When Crawley met MacLaverty

Crawley (left) interviews MacLaverty (right)

Crawley (left) interviews MacLaverty (right)

The recent On Home Ground Poetry Festival at Laurel Villa in Magherafelt convened a wealth of writing talent over the course of the weekend and one lively literary event was the conversational interview between broadcaster William Crawley and writer Bernard MacLaverty. Both heavyweights in their respective fields, it certainly made for an interesting evening.

Indeed, Crawley began by telling MacLaverty that in his experience, “not every writer is a joy to interview” (writers take note!) and that “not every writer talks or writes well.” However, “Bernard is one of those writers who is a delight to interview and talks as well as he writes,” the canny broadcaster added.

With the shadow of Seamus Heaney’s passing still hovering close and indeed, because the festival was in his honour, talk turned to Bernard’s association with the great poet, which was, of course, in the infamous ‘The Group’ at Queen’s University, Belfast (QUB) in the early 60s. Started up by lecturer, Philip Hobsbaum, The Group is renowned for having nurtured myriad talented writers, Michael Longley and Frank Ormsby being another two to mention. MacLaverty joined when he was a lab technician.

“I had written a short story and had it in a medical magazine,” he said. “He (Seamus) wrote me a letter saying he had read the story and would I come along to The Group. I was delighted. The thing about writing in those days was that no-one took you seriously. To be invited in to that group with so many extremely talented people… it was a great time to meet other people because everybody was just trying their best.

“I wrote some poems and showed them to Seamus and asked him to read them. He came back and said, ‘I think you should just stick with the stories….’ And I stuck with the stories!”

Michael McGuinness artwork

Michael McGuinness artwork

Probing a little further, Crawley asked MacLaverty to reveal more about his friendship with Heaney, whom the writer had met with often. Indeed, his future wife had gone to school with Heaney’s sister, so there was already a shared history. He recalled an amusing incident in Glasgow when, having gone to hear Heaney read as part of a tour, the poet was called away and MacLaverty, having an Ulster voice, was asked to step in and read the poems instead.

“I was drunk enough to say yes,” he joked. “I was handed the book, which I had never seen in my life before. The worst thing was, the people in the bookshop – they all looked at me and I’ve never seen such a look of disappointment!”

Reflecting on Heaney’s literary talents, MacLaverty added that even from his very first poems, you could tell there was something special about his work and that “it was just wonderful to know that someone could write as well as that.”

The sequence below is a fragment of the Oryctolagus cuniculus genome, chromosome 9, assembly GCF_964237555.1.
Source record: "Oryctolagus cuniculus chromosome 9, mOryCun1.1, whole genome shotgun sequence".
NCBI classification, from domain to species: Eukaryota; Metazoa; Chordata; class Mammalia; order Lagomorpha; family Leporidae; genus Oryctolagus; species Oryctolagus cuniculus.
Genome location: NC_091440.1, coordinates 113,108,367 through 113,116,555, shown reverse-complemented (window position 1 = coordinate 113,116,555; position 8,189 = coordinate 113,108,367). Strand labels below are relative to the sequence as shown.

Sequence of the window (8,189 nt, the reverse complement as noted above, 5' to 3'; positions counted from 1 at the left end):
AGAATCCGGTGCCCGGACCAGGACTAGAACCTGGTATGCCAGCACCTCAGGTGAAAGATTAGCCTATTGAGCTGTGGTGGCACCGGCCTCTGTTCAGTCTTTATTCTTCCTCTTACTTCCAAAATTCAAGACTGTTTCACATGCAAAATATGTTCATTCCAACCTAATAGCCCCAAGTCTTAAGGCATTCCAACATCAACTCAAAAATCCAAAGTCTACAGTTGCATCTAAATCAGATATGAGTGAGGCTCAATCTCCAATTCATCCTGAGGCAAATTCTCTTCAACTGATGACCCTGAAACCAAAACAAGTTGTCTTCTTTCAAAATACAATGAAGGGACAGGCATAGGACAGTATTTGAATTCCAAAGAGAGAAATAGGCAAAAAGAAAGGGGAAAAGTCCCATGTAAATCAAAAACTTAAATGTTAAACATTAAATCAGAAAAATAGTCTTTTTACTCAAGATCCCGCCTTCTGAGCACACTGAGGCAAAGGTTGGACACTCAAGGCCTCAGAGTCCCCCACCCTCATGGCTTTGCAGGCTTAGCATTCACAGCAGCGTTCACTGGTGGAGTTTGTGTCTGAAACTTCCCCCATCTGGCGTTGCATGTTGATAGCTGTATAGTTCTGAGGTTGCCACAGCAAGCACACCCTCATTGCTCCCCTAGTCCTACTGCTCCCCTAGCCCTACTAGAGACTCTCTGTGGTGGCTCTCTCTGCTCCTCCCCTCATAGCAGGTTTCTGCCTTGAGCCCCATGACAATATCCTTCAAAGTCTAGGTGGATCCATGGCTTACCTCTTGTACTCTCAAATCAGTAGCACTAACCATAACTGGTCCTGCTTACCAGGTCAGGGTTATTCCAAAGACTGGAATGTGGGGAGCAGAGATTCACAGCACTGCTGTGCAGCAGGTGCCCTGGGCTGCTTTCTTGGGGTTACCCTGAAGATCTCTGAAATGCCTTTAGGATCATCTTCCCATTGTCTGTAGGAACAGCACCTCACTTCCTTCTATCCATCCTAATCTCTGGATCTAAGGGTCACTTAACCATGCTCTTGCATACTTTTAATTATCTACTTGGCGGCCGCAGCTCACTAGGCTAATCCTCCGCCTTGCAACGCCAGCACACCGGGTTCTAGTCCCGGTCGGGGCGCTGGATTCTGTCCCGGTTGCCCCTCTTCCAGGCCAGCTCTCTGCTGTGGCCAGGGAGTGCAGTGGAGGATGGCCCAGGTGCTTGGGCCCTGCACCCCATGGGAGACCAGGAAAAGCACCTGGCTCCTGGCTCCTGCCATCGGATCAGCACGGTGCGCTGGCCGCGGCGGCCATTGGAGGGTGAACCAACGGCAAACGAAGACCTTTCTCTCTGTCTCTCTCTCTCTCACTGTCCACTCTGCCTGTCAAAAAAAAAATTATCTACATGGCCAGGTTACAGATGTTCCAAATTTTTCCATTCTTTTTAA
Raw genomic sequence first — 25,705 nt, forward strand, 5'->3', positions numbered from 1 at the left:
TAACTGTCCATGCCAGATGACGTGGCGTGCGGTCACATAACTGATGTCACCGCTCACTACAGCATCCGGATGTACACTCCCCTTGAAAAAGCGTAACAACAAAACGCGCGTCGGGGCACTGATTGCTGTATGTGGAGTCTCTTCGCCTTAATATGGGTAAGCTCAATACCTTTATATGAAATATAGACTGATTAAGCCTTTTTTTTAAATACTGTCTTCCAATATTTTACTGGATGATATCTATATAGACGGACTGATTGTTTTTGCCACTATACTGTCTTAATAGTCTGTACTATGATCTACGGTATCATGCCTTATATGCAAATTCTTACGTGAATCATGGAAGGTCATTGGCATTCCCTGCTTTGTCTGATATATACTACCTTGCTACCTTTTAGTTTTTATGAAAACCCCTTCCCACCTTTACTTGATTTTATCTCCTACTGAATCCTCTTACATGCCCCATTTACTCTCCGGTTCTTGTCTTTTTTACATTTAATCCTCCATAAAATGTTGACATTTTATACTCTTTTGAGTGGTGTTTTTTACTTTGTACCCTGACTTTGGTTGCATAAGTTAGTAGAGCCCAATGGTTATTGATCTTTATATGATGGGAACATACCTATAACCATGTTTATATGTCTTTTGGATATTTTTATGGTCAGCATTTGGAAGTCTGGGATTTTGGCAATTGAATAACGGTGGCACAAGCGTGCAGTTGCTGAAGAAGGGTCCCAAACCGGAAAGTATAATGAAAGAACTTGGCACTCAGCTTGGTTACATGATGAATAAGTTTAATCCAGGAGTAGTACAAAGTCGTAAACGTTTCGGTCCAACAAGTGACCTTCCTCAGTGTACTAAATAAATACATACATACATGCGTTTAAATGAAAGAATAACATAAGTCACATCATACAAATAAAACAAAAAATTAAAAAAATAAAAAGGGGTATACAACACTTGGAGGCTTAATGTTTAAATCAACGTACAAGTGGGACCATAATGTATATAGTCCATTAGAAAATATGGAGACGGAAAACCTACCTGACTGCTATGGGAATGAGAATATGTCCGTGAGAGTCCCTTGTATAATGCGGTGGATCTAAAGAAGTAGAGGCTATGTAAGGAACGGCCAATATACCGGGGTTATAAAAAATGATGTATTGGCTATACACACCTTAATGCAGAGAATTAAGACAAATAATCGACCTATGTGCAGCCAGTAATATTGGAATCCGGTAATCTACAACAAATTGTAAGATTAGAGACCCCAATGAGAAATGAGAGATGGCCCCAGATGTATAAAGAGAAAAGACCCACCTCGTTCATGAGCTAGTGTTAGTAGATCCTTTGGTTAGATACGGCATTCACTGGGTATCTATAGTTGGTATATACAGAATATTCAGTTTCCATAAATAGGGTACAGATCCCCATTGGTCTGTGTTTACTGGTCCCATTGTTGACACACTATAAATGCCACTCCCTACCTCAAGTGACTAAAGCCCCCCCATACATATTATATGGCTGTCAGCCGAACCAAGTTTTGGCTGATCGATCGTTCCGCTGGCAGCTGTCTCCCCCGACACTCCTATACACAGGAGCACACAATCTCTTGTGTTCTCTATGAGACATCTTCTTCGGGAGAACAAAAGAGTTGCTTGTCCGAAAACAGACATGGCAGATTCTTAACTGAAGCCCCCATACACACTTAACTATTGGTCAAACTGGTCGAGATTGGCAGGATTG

“He was just great,” he said.

A brilliant poet he might have been, but Heaney was humble with it and illustrated this point when he remarked to Crawley at his 70th birthday party that it was ‘quite intimidating’ that people read his work so closely, when shown a book of his poems, heavily annotated. This humility and also his generosity in sharing his work, saw Heaney’s poem Bye-Child, made into a short film by MacLaverty, which he subsequently read aloud to the Poetry Tent audience.

“I can see in this poem a kind of story that could be developed out of it, at the very start of that – the child in the out-house putting his eye to a chink – but taking a point of view of not seeing the child, but seeing the moon,” said MacLaverty. “There was a whole lot of moon imagery in the poem. I felt there were visual images which could be developed and tied down.”

It was an experience for the writer to make such a film and also, he said, “to be a film director and not to know how to be a film director!”

Woman and child by Michael McGuinness

Mother and Child Walking, watercolour by Michael McGuinness

Having been shortlisted for a BAFTA, the question on Crawley’s lips was – did it not tempt MacLaverty to make another, but the writer replied that in his opinion, it was perhaps more of a young person’s game… He has however, penned screenplays (be they made into anything or not) and, following Heaney’s early encouragement to stick to story-telling, has of course become a very successful writer. Cue a very evocative reading from his novel, Grace Notes, which was as much enjoyed as his later humorous reading from An Anatomy School, which, like Heaney’s poems, made much out relatively minor matters to great effect. As for the Grace Notes extract, it was suitably selected, given that the story unfolded in none other than the Magherafelt area…

When asked about the differences between writing short stories and novels, MacLaverty came up with a rather fitting way to describe the two processes of work: “Short stories are a bit like string quartets and novels are more like symphonies – there’s a more problematic element to novels. It’s very very difficult to distinguish…

“I remember my mother describing holding a bird in her hand and saying you would know by the weight of it, it was dead. You would know by the weight of an idea that you have, whether it’s a short story or a novel.

“Whatever writing I have done before is of no help in the next thing you’re writing. I don’t develop habits. It’s not like building walls, that you get better at it – it’s just a great difficulty.”

As for what he feared in writing, well, the main worry was of course, “not writing at all” and letting procrastination take over – something surely every writer must fear at one point or another. He added with a knowing smile however, “I suppose you could say I’m near retiring age and there’s not the pressure…” 

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